Entertainment or exploitation?
Physical difference on display
The 19th century was the golden age of the so-called ‘freak show’, where people with unusual physical forms – such as conjoined twins, giants and dwarves, or people who had hypertrichosis (excess face and body hair) and ichthyosis (elephant-like skin) – were displayed in the name of entertainment.
Most popular in the USA, and run by entrepreneurs such as P T Barnum, freak shows survived into the early decades of the 20th century, despite a growing outcry that they insulted the dignity of the people on display.
Later, though, some people have seen their abnormalities as a route to economic survival, developing their own acts or joining circuses. Examples include Otis Jordan (Frog Boy), Grady Stiles (Lobster Boy) and Frank Lentini, the three-legged man. Others have used their unusual appearance in an artistic context or to challenge viewers.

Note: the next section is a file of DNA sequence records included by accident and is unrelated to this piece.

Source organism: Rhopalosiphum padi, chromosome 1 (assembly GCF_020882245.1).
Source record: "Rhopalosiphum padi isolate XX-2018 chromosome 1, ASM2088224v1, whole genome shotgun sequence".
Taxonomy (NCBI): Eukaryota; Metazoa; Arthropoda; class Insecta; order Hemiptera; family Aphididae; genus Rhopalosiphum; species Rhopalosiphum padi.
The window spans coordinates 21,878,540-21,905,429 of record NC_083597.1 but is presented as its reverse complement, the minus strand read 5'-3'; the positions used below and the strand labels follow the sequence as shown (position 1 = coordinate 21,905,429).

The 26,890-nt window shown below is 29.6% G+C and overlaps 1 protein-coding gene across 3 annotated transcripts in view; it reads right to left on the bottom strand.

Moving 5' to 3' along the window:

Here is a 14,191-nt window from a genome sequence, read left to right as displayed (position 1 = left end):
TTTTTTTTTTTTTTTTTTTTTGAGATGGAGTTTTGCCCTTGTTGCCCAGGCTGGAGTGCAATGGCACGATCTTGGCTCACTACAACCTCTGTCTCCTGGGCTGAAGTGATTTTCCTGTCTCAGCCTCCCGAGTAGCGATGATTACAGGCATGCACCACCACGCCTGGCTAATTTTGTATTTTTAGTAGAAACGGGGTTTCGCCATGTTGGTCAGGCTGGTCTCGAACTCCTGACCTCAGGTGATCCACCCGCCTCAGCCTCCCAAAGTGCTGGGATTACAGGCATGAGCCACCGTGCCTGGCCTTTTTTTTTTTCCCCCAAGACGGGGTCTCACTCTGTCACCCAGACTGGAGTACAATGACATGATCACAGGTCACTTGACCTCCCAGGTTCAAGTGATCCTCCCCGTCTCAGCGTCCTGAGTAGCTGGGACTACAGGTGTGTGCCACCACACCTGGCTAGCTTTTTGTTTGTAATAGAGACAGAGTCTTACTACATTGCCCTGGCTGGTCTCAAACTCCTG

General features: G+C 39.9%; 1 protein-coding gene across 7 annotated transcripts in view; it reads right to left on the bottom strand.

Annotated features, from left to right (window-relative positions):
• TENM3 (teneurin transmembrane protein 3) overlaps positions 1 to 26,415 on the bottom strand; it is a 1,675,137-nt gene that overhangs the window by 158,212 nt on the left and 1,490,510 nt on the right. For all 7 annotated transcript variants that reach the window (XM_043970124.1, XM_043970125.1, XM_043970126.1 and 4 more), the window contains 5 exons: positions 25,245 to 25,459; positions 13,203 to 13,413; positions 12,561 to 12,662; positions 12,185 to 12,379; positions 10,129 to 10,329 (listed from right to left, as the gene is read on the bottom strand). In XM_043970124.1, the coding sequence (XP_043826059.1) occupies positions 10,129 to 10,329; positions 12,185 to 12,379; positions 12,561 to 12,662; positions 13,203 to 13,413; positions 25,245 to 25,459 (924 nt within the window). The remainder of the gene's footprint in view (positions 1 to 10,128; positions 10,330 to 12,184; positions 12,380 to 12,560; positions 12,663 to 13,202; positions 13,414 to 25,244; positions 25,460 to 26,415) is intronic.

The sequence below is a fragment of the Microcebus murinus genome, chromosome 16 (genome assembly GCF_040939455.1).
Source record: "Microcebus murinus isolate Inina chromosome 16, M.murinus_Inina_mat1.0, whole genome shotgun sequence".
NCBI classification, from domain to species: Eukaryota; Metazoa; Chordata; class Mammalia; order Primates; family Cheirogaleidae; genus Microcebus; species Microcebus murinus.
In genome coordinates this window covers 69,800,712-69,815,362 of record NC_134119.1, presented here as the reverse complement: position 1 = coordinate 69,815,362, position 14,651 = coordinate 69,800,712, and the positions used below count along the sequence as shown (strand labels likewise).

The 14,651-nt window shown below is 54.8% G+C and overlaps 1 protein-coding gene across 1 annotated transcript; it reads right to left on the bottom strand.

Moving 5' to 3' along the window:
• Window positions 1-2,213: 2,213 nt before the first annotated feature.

While most of us find the idea of freak shows distasteful, the popularity of documentaries such as ‘The Boy Whose Skin Fell Off’ or television shows such as ‘Embarrassing Bodies’ is testimony to our continued fascination with ‘otherness’. While such shows, at their best, emphasise the common humanity of people born ‘different’, at worst they are exploitative, just as in the 19th century.